Date of Award


Degree Type


Degree Name

Doctor of Philosophy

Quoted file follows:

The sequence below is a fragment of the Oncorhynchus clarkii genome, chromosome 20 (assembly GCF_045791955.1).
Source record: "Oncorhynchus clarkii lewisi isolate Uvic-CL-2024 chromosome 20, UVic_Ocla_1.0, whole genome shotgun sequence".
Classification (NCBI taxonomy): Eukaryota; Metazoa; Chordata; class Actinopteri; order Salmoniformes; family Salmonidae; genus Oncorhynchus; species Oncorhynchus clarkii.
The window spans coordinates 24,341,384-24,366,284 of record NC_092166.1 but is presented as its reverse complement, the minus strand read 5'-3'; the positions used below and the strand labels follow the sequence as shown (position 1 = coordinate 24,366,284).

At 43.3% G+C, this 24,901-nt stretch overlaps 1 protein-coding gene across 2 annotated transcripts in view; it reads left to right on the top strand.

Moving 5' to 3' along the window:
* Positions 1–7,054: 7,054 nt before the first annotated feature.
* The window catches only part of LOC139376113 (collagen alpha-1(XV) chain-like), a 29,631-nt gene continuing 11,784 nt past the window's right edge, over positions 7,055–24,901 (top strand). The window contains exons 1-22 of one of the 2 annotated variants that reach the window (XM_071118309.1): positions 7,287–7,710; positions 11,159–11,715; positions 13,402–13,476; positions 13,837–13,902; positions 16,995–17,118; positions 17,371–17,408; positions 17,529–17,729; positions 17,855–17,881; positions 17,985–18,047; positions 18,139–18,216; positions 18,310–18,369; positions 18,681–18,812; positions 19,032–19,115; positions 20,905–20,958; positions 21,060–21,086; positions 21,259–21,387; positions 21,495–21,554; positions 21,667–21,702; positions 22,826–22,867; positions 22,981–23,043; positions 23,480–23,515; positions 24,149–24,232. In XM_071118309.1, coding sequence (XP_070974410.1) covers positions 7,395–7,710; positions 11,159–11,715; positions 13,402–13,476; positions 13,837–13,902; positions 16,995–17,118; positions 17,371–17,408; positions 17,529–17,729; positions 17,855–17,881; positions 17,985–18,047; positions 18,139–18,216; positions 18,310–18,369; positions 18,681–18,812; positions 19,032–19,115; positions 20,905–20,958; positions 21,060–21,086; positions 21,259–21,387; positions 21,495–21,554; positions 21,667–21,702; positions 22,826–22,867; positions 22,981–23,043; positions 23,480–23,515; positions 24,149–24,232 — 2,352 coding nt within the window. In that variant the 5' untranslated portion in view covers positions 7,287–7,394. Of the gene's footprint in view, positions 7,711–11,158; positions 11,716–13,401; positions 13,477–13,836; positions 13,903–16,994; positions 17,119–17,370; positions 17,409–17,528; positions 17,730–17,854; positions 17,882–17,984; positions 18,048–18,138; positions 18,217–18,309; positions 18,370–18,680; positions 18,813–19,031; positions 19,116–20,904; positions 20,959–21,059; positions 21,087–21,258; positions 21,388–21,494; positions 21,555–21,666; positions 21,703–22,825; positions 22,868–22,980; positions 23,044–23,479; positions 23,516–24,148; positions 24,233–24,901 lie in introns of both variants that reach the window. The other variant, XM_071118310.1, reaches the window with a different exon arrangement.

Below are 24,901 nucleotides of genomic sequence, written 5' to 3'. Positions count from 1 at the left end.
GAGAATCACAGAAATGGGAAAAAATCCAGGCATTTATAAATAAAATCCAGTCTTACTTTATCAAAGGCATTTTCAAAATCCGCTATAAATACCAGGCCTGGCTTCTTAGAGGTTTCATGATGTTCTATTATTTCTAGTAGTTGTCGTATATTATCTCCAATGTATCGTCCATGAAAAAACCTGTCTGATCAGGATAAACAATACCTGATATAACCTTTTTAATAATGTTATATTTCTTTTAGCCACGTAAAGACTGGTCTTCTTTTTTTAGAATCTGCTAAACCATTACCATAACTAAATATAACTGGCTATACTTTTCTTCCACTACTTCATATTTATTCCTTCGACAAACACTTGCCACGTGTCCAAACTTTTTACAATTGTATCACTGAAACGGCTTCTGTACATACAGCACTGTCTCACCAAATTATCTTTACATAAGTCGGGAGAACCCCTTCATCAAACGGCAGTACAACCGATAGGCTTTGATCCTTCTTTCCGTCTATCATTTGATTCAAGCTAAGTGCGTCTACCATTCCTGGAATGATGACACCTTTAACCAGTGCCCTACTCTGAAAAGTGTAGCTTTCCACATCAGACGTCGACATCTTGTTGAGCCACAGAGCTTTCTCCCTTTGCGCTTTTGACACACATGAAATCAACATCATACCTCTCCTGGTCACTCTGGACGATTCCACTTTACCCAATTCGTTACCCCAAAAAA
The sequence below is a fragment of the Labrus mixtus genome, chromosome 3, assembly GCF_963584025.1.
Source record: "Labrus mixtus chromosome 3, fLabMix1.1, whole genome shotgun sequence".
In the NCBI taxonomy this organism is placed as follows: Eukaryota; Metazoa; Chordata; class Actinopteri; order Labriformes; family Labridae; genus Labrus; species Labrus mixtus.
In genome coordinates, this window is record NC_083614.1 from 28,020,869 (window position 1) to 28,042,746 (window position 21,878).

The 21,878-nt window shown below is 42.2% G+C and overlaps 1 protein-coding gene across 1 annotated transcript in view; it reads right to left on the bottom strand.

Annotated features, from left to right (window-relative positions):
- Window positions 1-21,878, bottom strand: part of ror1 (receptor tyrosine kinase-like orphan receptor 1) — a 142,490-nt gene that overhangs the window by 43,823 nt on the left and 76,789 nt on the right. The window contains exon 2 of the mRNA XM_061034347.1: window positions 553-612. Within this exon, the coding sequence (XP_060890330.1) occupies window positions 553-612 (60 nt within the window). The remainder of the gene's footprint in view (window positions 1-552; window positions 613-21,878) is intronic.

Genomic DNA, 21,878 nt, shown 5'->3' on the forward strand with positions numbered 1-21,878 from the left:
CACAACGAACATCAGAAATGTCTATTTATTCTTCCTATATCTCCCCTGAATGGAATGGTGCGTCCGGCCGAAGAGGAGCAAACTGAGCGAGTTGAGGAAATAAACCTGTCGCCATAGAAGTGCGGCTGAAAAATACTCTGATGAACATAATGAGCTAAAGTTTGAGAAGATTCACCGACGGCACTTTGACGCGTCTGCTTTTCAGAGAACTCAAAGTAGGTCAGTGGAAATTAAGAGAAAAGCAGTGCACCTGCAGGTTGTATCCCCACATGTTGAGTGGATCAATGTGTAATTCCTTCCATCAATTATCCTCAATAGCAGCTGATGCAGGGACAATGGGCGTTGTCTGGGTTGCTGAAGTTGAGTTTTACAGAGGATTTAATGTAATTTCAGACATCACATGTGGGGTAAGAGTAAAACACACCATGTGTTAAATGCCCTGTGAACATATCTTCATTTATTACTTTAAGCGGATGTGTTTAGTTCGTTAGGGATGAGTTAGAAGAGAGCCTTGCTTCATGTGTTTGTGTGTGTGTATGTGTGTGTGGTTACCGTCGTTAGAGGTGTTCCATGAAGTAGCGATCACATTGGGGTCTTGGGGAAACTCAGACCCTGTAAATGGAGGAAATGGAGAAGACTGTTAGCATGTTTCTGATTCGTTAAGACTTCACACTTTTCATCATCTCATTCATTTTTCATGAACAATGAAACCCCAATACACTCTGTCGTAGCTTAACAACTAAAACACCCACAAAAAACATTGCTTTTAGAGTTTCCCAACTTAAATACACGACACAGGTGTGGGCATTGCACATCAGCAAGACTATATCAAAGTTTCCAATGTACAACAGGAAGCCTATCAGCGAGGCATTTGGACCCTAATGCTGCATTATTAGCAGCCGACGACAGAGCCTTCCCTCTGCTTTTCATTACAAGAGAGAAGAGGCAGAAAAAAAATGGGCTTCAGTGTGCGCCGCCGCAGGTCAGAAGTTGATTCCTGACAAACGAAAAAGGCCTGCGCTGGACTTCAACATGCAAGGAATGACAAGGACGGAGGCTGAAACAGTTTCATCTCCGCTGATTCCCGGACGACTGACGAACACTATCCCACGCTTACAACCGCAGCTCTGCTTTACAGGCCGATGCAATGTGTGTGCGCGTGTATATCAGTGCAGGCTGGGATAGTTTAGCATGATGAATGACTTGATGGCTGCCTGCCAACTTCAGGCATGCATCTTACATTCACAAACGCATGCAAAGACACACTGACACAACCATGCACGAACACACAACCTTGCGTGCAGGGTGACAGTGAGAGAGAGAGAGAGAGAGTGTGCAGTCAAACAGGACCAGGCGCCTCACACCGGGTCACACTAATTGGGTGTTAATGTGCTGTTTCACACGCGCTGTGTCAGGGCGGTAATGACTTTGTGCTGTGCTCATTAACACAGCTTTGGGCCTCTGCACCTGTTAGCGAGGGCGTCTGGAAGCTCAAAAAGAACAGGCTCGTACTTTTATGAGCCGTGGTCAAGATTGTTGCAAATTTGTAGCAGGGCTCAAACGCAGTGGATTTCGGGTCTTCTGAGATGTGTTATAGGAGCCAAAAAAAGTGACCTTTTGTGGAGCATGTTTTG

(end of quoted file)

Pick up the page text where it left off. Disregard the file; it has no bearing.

In this study, the responsiveness of the cerebrovasculature to hypercapnia provided an indication of the residual capacity for dilation available (ie. the dilative reserve). The relationship between cerebral blood flow (CBF) and pial vessel caliber responses and the dependence of these responses on the dilative reserve were examined in three groups of rabbits: 31 control animals; 21 phenoxybenzamine treated animals (alpha adrenoreceptor blockade); and 21 animals subjected to carotid artery occulusion. The effects of hemorrhagic hypotension on both CBF (H(,2) clearance) and pial vessel caliber (image splitting technique) and on the cerebrovascular responsiveness to hypercapnia (the CO(,2) response) were investigated in each group.;Three characteristic autoregulatory regions were identified. (1) During moderate reductions in perfusion pressure (PP) the pial vessels (< 200 (mu)m) dilated progressively and CBF autoregulation was complete. The dilative reserve was functionally intact as the CBF CO(,2) response was constant and that of the pial vessels increased. (2) At intermediate PP, autoregulatory pial vessel dilation continued and CBF declined gradually (incomplete autoregulation). Both the pial vessel and CBF CO(,2) responses decreased, indicating a reduced dilative reserve. (3) The lower limit of autoregulation occurred at a cerebral PP of approx. 35 mm Hg. Both CBF and pial vessel caliber decreased pressure passively and there was a complete loss of CO(,2) reactivity--a depletion of the dilative reserve. Phenoxybenzamine infusion resulted in an increase in the dilative reserve and a relative improvement in CBF autoregulation. These changes were related to the decrease in CBF and metabolism caused by phenoxybenzamine. Carotid artery occulsion reduced the pressure in the Circle of Willis. This decreased the dilative reserve and shifted the lower limit of autoregulation to a PP of 45 mm Hg. The dilative reserve and the efficiency of CBF autoregulation were strongly interrelated. Changes in total precapillary resistance closely paralleled alterations in pial vascular resistance whereas the large inflow arteries were unreactive. The pial vessel responses appeared to be qualitatively representative of those occurring in the intraparenchymal vasculature.



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